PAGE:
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What's wrong with the IAU no vulcan

Tuesday, 2 July 2013


However, the name Vulcan had already been used for a hypothetical planet between Mercury and the Sun. Although this planet was found not to exist, the term "vulcanoid" remains attached to any asteroid existing inside the orbit of Mercury, and the name Vulcan could not be accepted for one of Pluto's satellites (also, Vulcan does not fit into the underworld mythological scheme). Instead the third most popular name was chosen -- Styx, the name of the goddess who ruled over the underworld river, also called the Styx.
After a final deliberation, the IAU Working Group for Planetary System Nomenclature and the IAU Committee on Small Body Nomenclature, in charge of naming dwarf planets and their systems, agreed to change Cerberus to Kerberos -- the Greek spelling of the word, to avoid confusion with an asteroid called 1865 Cerberus. According to mythology, Cerberus -- or Kerberos in Greek -- was a many-headed dog that guarded the entrance to the underworld.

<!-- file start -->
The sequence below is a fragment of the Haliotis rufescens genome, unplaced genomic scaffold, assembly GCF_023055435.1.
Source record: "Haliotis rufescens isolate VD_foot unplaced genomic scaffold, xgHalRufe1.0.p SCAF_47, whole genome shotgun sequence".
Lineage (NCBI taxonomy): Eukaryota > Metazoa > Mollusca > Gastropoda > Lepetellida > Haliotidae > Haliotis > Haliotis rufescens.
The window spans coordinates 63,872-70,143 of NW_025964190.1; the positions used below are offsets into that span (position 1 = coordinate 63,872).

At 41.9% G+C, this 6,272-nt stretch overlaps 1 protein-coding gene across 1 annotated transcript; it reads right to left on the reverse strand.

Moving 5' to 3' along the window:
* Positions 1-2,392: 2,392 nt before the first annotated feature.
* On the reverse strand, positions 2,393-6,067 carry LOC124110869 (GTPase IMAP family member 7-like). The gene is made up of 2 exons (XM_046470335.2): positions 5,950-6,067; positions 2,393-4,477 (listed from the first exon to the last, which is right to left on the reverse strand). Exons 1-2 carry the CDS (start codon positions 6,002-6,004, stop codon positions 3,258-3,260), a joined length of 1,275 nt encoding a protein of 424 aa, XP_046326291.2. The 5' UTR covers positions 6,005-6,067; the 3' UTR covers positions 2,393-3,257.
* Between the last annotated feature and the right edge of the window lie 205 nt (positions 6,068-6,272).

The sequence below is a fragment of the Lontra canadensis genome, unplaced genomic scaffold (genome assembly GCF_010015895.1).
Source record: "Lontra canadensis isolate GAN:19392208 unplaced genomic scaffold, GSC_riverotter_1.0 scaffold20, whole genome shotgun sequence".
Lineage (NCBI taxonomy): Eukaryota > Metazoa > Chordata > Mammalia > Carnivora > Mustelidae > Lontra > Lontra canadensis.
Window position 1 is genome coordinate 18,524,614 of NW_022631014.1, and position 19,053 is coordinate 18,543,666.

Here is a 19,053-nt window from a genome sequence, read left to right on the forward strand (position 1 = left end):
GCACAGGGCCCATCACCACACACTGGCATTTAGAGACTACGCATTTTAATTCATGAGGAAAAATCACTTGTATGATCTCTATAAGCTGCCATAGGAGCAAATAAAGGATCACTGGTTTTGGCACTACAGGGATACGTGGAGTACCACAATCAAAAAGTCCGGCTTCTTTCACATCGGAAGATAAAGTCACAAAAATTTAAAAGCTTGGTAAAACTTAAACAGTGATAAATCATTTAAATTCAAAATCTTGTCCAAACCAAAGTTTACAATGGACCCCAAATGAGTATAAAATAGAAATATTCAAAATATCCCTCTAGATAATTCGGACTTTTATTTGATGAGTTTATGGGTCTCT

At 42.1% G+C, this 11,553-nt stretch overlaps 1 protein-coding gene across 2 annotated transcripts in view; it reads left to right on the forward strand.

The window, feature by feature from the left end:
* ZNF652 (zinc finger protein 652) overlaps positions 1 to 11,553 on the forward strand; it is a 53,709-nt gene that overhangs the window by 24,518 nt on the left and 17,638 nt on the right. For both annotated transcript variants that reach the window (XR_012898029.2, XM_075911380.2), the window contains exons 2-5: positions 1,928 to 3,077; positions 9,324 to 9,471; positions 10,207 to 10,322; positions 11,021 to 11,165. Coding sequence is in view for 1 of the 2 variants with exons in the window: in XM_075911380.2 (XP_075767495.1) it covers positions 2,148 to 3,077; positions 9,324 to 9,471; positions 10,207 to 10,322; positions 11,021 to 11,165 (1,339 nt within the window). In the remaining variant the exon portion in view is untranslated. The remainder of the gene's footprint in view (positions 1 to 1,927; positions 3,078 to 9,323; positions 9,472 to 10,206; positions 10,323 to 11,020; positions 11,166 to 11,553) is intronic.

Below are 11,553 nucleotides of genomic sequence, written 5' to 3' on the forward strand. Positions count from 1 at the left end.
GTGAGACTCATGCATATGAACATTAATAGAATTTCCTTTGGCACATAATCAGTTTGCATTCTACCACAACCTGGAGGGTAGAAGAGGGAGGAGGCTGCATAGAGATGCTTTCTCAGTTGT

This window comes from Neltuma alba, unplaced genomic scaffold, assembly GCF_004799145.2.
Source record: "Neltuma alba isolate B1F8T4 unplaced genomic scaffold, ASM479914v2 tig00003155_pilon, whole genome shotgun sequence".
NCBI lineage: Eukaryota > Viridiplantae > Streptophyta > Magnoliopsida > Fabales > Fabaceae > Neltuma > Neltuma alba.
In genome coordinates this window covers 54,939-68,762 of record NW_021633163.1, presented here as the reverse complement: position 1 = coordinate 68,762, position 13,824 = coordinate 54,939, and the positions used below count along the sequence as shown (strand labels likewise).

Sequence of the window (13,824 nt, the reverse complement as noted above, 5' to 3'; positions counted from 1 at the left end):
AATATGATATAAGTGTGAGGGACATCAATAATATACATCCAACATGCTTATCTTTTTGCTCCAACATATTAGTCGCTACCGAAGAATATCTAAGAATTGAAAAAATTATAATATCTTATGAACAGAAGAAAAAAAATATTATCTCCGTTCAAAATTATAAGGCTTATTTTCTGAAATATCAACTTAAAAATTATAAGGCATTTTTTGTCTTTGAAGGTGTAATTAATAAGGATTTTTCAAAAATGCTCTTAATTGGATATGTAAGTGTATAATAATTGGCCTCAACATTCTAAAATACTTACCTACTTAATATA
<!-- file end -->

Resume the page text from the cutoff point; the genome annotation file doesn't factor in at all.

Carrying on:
The IAU wholeheartedly welcomes the public's interest in recent discoveries, and continues to stress the importance of having a unified naming procedure following certain rules, such as involving the IAU as early as possible, and making the process open and free to all. Read more about the naming of astronomical objects here: http://www.iau.org/public/themes/naming/.
The process of possibly giving public names to exoplanets (see iau1301:http://www.iau.org/public_press/news/detail/iau1301/), and more generally to yet-to-be discovered Solar System planets and to planetary satellites, is currently under review by the new IAU Executive Committee Task Group Public Naming of Planets and Planetary Satellites.

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